Twitter is reportedly building a new way for it to generate revenues, amid pressure from activist investors to monentise growth.
Bloomberg reported that Twitter is actually building a subscription product as a way to ease its dependence on advertising, and is also considering adding charges for ‘power’ users of the platform.
This development should not come as a surprise. In July 2020 CEO Jack Dorsey confirmed the platform was actively exploring additional ways to make money from its users, including a possible subscription model.
That admission came after Twitter in July last year reported its second quarter results, which revealed a sharp decline in its core advertising business during the Coronavirus pandemic.
The bulk of Twitter’s revenue (like Facebook) stems from targeted advertising, which delivers promoted posts aimed at specific groups of users, Bloomberg reported.
That business has grown in recent years at a slower pace than rivals such as Facebook. and Snap, and Twitter’s slice of the digital ad market globally remains at at a lackluster 0.8 percent, according to EMarketer.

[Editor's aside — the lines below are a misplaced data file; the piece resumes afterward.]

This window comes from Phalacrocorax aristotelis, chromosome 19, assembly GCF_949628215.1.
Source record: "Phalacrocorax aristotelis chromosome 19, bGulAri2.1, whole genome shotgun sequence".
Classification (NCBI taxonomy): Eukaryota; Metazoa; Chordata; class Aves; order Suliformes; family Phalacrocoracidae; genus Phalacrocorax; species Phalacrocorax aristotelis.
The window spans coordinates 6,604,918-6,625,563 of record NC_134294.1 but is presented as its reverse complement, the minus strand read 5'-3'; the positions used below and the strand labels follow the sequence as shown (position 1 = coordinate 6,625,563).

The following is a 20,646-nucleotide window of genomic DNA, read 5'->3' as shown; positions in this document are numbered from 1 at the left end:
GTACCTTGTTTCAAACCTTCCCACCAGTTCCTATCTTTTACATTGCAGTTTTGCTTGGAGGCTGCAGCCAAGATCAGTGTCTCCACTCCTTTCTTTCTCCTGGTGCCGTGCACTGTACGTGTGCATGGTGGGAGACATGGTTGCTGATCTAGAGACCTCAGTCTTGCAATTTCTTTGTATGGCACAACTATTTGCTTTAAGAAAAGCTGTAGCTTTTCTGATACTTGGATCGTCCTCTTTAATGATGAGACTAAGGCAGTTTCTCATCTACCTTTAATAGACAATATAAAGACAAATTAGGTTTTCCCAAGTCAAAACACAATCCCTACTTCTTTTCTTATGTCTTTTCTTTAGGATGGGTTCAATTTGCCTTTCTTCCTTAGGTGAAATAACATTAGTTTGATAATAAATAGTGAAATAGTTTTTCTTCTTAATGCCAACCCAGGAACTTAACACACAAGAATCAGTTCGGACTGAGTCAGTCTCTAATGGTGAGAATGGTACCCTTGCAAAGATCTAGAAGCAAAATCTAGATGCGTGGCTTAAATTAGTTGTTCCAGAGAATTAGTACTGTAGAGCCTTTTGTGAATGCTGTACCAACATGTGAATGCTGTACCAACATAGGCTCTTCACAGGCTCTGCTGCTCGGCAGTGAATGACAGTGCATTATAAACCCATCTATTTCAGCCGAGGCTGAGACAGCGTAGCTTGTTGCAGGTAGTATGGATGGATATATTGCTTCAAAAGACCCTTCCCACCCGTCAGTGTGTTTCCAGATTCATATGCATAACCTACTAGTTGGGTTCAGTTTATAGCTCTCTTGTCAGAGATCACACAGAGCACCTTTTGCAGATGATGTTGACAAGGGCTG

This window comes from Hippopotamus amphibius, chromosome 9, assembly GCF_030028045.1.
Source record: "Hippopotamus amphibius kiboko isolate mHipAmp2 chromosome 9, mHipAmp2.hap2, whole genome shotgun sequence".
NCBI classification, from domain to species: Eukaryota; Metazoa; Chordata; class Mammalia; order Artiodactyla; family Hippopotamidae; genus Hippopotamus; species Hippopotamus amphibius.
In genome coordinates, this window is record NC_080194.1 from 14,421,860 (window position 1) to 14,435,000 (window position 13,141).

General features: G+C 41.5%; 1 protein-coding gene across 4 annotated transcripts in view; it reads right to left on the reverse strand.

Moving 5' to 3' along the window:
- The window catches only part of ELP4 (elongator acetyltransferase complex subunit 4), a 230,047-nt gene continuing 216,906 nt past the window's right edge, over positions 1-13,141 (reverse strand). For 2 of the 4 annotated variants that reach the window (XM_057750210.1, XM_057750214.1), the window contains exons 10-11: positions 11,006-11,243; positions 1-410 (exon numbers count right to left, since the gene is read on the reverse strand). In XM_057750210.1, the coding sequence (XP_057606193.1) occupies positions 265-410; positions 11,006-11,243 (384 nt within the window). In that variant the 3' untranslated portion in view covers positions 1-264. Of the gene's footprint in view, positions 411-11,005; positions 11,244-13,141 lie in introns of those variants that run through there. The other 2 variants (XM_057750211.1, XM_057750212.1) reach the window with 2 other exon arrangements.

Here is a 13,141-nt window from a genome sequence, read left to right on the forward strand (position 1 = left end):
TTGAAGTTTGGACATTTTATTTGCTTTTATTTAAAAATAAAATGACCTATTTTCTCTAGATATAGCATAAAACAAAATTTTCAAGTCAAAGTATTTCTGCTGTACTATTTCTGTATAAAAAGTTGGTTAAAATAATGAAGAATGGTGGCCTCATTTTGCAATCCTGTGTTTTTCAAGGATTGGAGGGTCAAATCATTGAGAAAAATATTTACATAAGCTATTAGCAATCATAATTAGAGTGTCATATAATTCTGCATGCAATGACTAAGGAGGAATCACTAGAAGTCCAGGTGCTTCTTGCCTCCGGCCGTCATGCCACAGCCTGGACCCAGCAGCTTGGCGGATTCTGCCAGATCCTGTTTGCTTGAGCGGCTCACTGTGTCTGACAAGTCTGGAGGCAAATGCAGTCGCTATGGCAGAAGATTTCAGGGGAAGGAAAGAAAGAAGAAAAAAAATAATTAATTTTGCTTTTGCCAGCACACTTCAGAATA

Therefore Twitter could potentially benefit from a separate revenue stream that isn’t as reliant on brand advertising.
To explore ways to generate revenue aside from ad sales, a number of Twitter teams are reportedly researching subscription offerings, including one using the code name “Rogue One,” according to people familiar with the effort.
At least one idea being considered is related to “tipping,” or the ability for users to pay the people they follow for exclusive content, the people, who asked not to be named because the discussions are internal, told Bloomberg.
Other possible ways to generate recurring revenue include charging for the use of services like Tweetdeck or advanced user features like “undo send” or profile-customisation options.
The San Francisco-based company may update investors on its thinking when it reports earnings on Tuesday, it is reported.
“Increasing revenue durability is our top company objective,” Bruce Falck, Twitter’s head of revenue products, was quoted as saying in a statement, adding that this “may include” subscriptions. “While we’re excited about this potential, it’s important to note we are still in very early exploration and we do not expect any meaningful revenue attributable to these opportunities in 2021.”
Twitter has had an eventful 2020, including the decision to permanently suspend the account of former US President Donald Trump.
Last month the platform launched its ‘Birdwatch’ pilot to give users the power to flag misleading tweets, and write background notes about the reason for reporting certain tweets.
Top adviser to French President holds talks with Israeli counterpart to discuss NSO spyware allegedly…